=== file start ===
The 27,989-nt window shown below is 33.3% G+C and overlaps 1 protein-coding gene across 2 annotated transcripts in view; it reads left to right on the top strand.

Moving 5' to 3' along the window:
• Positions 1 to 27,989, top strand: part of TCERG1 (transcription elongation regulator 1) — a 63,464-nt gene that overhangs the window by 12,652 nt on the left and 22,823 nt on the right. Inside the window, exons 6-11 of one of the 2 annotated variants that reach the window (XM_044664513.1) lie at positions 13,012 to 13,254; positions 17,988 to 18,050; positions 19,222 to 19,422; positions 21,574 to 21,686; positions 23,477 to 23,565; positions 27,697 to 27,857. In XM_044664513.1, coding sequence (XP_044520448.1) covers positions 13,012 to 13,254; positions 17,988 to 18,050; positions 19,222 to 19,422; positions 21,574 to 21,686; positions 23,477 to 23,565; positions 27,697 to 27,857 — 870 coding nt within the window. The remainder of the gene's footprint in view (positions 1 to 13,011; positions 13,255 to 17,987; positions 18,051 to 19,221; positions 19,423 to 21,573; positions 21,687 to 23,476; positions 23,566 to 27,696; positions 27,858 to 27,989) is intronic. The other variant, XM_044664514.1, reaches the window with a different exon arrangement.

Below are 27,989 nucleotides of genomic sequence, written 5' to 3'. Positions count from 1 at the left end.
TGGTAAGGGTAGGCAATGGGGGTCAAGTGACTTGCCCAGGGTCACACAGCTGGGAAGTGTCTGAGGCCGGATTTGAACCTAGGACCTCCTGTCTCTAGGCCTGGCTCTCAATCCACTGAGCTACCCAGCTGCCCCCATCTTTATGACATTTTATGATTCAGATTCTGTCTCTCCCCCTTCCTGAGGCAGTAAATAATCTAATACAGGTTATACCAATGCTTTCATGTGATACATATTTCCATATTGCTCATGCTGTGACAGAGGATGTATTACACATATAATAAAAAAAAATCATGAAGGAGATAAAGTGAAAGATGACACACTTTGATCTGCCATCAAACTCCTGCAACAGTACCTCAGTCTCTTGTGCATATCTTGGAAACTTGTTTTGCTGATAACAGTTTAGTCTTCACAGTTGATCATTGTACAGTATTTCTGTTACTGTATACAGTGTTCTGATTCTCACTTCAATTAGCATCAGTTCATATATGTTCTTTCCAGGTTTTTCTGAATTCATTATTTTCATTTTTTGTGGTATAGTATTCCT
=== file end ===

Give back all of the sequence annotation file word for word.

The 27,989-nt window shown below is 33.3% G+C and overlaps 1 protein-coding gene across 2 annotated transcripts in view; it reads left to right on the top strand.

Moving 5' to 3' along the window:
• Positions 1 to 27,989, top strand: part of TCERG1 (transcription elongation regulator 1) — a 63,464-nt gene that overhangs the window by 12,652 nt on the left and 22,823 nt on the right. Inside the window, exons 6-11 of one of the 2 annotated variants that reach the window (XM_044664513.1) lie at positions 13,012 to 13,254; positions 17,988 to 18,050; positions 19,222 to 19,422; positions 21,574 to 21,686; positions 23,477 to 23,565; positions 27,697 to 27,857. In XM_044664513.1, coding sequence (XP_044520448.1) covers positions 13,012 to 13,254; positions 17,988 to 18,050; positions 19,222 to 19,422; positions 21,574 to 21,686; positions 23,477 to 23,565; positions 27,697 to 27,857 — 870 coding nt within the window. The remainder of the gene's footprint in view (positions 1 to 13,011; positions 13,255 to 17,987; positions 18,051 to 19,221; positions 19,423 to 21,573; positions 21,687 to 23,476; positions 23,566 to 27,696; positions 27,858 to 27,989) is intronic. The other variant, XM_044664514.1, reaches the window with a different exon arrangement.

Below are 27,989 nucleotides of genomic sequence, written 5' to 3'. Positions count from 1 at the left end.
TGGTAAGGGTAGGCAATGGGGGTCAAGTGACTTGCCCAGGGTCACACAGCTGGGAAGTGTCTGAGGCCGGATTTGAACCTAGGACCTCCTGTCTCTAGGCCTGGCTCTCAATCCACTGAGCTACCCAGCTGCCCCCATCTTTATGACATTTTATGATTCAGATTCTGTCTCTCCCCCTTCCTGAGGCAGTAAATAATCTAATACAGGTTATACCAATGCTTTCATGTGATACATATTTCCATATTGCTCATGCTGTGACAGAGGATGTATTACACATATAATAAAAAAAAATCATGAAGGAGATAAAGTGAAAGATGACACACTTTGATCTGCCATCAAACTCCTGCAACAGTACCTCAGTCTCTTGTGCATATCTTGGAAACTTGTTTTGCTGATAACAGTTTAGTCTTCACAGTTGATCATTGTACAGTATTTCTGTTACTGTATACAGTGTTCTGATTCTCACTTCAATTAGCATCAGTTCATATATGTTCTTTCCAGGTTTTTCTGAATTCATTATTTTCATTTTTTGTGGTATAGTATTCCT